We helped her find her line in the first-day chaos. She quickly found old friends, and happily waved to us as her line filed into the school. Walking away, I leaned on Ryan as we left our baby girl with strangers for the WHOLE. DAY.Lydia, first day of 1st grade, 2014

I was fifteen minutes early to pick her up at the bus stop, and couldn’t wait to hear about her day. I expected a big, happy hug, but instead she slowly came down those bus steps with the longest face.

“I don’t feel good,” she said. “I was cold at lunch, and I couldn’t eat. Every bite made me colder. All the other kids said what a nice day it was, but I was so cold all day.”

We hurried home, where she promptly threw up. A thermometer reading showed she had a fever of 101. I tucked her into bed, and saved my questions. It turns out she had some sort of virus, so she had to miss her second day of school.

But by Monday, she was healthy and ready to ride that bus, leaving me behind in the dust with tears in my eyes again.

I was sure that putting her on the bus was the hardest thing I could do — and then she asked me if she could walk home alone from the bus stop. “None of the big kids have their moms pick them up,” she said. “I want to be like the big kids.”

This girl needs independence. She thrives on it, and she has so little. But walking all the way home was more than I was ready to let her do. So I consented to meeting her at the corner instead – and then panicked until she was in my sight.

After a week of corner meets, she asked again if she could walk all the way home.

“Alright,” I finally agreed. It really isn’t that far, and I guess I was beginning to feel as brave as she desperately wanted me to be.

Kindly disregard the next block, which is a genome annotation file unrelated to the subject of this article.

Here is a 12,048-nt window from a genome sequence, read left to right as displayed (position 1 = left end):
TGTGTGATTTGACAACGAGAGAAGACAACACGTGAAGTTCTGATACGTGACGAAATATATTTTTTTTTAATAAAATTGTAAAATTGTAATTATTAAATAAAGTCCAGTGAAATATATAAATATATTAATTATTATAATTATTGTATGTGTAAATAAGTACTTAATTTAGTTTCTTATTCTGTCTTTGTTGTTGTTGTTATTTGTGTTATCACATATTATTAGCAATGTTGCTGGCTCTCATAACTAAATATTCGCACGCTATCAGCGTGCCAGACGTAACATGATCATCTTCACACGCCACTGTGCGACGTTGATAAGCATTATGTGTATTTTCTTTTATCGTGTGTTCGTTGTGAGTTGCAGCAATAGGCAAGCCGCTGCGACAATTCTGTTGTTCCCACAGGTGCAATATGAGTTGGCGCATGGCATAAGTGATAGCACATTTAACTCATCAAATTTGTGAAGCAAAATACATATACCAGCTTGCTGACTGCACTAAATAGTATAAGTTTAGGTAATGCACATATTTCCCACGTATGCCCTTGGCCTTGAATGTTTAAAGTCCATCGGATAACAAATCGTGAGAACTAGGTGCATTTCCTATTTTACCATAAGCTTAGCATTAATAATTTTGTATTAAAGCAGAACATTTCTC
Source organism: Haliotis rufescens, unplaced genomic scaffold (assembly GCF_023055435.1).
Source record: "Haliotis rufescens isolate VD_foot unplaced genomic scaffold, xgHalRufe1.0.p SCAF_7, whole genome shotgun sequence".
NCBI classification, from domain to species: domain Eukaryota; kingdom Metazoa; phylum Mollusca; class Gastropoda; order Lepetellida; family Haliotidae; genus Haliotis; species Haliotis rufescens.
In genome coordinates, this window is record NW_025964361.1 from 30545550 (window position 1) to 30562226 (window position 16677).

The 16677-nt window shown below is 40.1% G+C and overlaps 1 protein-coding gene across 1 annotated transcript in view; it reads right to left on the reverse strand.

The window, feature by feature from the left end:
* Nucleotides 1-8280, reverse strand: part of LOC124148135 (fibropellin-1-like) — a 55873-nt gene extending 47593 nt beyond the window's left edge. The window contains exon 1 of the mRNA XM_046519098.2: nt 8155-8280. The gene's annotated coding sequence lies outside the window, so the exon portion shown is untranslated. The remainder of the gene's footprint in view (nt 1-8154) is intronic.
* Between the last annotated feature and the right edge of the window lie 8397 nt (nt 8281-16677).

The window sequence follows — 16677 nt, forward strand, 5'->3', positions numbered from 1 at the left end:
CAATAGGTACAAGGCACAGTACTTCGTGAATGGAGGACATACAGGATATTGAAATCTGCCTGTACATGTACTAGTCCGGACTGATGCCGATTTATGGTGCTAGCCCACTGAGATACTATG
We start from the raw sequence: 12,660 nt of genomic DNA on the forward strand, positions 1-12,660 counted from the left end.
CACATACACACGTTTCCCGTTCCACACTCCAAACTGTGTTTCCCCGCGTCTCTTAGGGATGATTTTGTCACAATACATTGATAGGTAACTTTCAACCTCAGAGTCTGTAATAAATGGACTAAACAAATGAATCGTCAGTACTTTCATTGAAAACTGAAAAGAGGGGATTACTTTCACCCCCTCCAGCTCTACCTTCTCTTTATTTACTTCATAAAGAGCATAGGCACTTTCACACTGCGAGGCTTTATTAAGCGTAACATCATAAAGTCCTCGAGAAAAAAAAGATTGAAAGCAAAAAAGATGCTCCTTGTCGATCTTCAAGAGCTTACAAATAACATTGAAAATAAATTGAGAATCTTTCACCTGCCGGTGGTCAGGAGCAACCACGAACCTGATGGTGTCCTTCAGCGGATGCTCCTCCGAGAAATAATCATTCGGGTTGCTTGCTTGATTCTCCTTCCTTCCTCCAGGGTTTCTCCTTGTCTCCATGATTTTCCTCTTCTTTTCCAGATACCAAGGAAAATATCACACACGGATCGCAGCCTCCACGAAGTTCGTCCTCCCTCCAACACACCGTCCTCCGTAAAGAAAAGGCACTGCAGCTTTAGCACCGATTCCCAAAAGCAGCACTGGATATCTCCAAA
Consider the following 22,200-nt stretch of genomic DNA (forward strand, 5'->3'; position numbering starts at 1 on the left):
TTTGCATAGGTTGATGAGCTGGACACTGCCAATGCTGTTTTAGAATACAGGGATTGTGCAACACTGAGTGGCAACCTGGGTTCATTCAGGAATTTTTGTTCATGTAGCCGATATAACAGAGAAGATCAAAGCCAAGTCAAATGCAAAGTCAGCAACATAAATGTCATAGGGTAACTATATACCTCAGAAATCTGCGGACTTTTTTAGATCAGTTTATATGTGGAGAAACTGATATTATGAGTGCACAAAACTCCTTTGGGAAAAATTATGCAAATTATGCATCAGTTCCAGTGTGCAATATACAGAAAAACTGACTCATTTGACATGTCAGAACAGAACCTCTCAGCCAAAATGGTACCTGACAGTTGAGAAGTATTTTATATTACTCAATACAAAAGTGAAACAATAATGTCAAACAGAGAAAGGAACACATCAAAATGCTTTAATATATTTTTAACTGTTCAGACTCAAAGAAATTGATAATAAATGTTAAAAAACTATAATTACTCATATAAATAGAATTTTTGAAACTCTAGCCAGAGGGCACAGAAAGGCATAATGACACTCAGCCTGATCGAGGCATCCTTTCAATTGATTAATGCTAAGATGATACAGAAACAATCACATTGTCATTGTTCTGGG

At the end of the day, I watched out the window for her. As soon as her ponytail was in view, I threw open the front door. “Yay, you’re home!” I began, but before I could continue, she interrupted me.

“Mom, can we go back to meeting at the corner? I missed seeing you wave at me.”

“Sure, if that’s what you want,” I calmly said, while inside I was doing a happy dance. She’s growing so fast, I’ll take all the littleness I can get.

Lydia, first day of 1st grade, 2014 2

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3-year-old Emma

August 29, 2014

         Emma turned 3 a few weeks ago, and we kept with our tradition of taking her picture with her favorite stuffed animal, Dino. The idea is for her to still be taking pictures with Dino when she’s a teenager, but with all the loving Dino gets, I’m not sure the little animal will make it […]

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Rex’s blessing day

August 29, 2014